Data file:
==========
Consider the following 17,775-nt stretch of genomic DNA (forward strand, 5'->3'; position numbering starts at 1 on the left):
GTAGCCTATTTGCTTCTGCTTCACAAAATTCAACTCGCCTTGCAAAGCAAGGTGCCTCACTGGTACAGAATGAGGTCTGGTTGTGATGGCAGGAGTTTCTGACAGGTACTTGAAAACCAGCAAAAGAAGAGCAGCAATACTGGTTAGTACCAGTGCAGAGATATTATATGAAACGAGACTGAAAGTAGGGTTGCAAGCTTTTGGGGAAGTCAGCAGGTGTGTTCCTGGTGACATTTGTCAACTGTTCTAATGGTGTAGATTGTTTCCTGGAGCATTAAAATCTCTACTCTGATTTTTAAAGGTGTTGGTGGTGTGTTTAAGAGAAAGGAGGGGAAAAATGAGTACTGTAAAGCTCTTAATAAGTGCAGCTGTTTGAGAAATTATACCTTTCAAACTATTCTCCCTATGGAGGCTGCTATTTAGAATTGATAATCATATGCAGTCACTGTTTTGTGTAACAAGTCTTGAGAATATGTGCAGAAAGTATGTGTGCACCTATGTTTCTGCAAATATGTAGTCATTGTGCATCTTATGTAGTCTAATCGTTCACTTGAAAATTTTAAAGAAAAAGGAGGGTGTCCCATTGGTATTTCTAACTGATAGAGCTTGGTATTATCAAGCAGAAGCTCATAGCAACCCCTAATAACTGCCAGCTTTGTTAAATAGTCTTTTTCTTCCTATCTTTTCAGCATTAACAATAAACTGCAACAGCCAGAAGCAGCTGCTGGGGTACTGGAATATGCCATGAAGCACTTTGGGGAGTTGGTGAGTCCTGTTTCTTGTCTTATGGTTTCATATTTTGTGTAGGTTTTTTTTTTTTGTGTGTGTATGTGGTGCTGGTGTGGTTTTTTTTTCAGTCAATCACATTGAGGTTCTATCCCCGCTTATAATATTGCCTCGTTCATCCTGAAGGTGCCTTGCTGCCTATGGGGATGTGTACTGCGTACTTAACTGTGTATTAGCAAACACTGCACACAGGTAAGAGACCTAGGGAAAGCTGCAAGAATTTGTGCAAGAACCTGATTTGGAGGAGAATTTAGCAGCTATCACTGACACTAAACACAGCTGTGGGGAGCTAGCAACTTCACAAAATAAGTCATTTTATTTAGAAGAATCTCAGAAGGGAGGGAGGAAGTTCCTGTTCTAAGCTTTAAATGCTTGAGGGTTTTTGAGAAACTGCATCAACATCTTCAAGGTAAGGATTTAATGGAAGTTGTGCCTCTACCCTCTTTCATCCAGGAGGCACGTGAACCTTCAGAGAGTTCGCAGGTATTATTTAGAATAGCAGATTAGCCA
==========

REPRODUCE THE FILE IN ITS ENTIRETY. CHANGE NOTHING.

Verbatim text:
Consider the following 17,775-nt stretch of genomic DNA (forward strand, 5'->3'; position numbering starts at 1 on the left):
GTAGCCTATTTGCTTCTGCTTCACAAAATTCAACTCGCCTTGCAAAGCAAGGTGCCTCACTGGTACAGAATGAGGTCTGGTTGTGATGGCAGGAGTTTCTGACAGGTACTTGAAAACCAGCAAAAGAAGAGCAGCAATACTGGTTAGTACCAGTGCAGAGATATTATATGAAACGAGACTGAAAGTAGGGTTGCAAGCTTTTGGGGAAGTCAGCAGGTGTGTTCCTGGTGACATTTGTCAACTGTTCTAATGGTGTAGATTGTTTCCTGGAGCATTAAAATCTCTACTCTGATTTTTAAAGGTGTTGGTGGTGTGTTTAAGAGAAAGGAGGGGAAAAATGAGTACTGTAAAGCTCTTAATAAGTGCAGCTGTTTGAGAAATTATACCTTTCAAACTATTCTCCCTATGGAGGCTGCTATTTAGAATTGATAATCATATGCAGTCACTGTTTTGTGTAACAAGTCTTGAGAATATGTGCAGAAAGTATGTGTGCACCTATGTTTCTGCAAATATGTAGTCATTGTGCATCTTATGTAGTCTAATCGTTCACTTGAAAATTTTAAAGAAAAAGGAGGGTGTCCCATTGGTATTTCTAACTGATAGAGCTTGGTATTATCAAGCAGAAGCTCATAGCAACCCCTAATAACTGCCAGCTTTGTTAAATAGTCTTTTTCTTCCTATCTTTTCAGCATTAACAATAAACTGCAACAGCCAGAAGCAGCTGCTGGGGTACTGGAATATGCCATGAAGCACTTTGGGGAGTTGGTGAGTCCTGTTTCTTGTCTTATGGTTTCATATTTTGTGTAGGTTTTTTTTTTTTGTGTGTGTATGTGGTGCTGGTGTGGTTTTTTTTTCAGTCAATCACATTGAGGTTCTATCCCCGCTTATAATATTGCCTCGTTCATCCTGAAGGTGCCTTGCTGCCTATGGGGATGTGTACTGCGTACTTAACTGTGTATTAGCAAACACTGCACACAGGTAAGAGACCTAGGGAAAGCTGCAAGAATTTGTGCAAGAACCTGATTTGGAGGAGAATTTAGCAGCTATCACTGACACTAAACACAGCTGTGGGGAGCTAGCAACTTCACAAAATAAGTCATTTTATTTAGAAGAATCTCAGAAGGGAGGGAGGAAGTTCCTGTTCTAAGCTTTAAATGCTTGAGGGTTTTTGAGAAACTGCATCAACATCTTCAAGGTAAGGATTTAATGGAAGTTGTGCCTCTACCCTCTTTCATCCAGGAGGCACGTGAACCTTCAGAGAGTTCGCAGGTATTATTTAGAATAGCAGATTAGCCA